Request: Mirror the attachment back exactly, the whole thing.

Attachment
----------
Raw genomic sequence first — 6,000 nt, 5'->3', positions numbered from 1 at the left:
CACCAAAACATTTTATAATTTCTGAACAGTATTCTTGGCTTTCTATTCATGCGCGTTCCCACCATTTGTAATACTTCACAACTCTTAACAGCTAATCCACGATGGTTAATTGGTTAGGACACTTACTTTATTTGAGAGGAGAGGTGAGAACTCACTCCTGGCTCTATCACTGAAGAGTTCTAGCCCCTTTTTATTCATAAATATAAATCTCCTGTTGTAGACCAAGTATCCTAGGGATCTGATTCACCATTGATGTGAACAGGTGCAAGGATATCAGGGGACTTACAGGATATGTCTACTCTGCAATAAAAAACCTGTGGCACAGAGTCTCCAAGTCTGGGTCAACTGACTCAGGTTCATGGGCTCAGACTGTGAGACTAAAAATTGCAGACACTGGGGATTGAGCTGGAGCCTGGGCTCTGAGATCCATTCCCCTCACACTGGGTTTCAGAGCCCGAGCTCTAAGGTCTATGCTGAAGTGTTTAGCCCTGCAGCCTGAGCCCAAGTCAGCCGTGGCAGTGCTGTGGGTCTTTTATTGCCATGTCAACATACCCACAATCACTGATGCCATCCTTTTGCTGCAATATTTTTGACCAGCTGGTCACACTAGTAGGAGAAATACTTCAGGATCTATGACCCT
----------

Raw genomic sequence first — 6,000 nt, 5'->3', positions numbered from 1 at the left:
CACCAAAACATTTTATAATTTCTGAACAGTATTCTTGGCTTTCTATTCATGCGCGTTCCCACCATTTGTAATACTTCACAACTCTTAACAGCTAATCCACGATGGTTAATTGGTTAGGACACTTACTTTATTTGAGAGGAGAGGTGAGAACTCACTCCTGGCTCTATCACTGAAGAGTTCTAGCCCCTTTTTATTCATAAATATAAATCTCCTGTTGTAGACCAAGTATCCTAGGGATCTGATTCACCATTGATGTGAACAGGTGCAAGGATATCAGGGGACTTACAGGATATGTCTACTCTGCAATAAAAAACCTGTGGCACAGAGTCTCCAAGTCTGGGTCAACTGACTCAGGTTCATGGGCTCAGACTGTGAGACTAAAAATTGCAGACACTGGGGATTGAGCTGGAGCCTGGGCTCTGAGATCCATTCCCCTCACACTGGGTTTCAGAGCCCGAGCTCTAAGGTCTATGCTGAAGTGTTTAGCCCTGCAGCCTGAGCCCAAGTCAGCCGTGGCAGTGCTGTGGGTCTTTTATTGCCATGTCAACATACCCACAATCACTGATGCCATCCTTTTGCTGCAATATTTTTGACCAGCTGGTCACACTAGTAGGAGAAATACTTCAGGATCTATGACCCT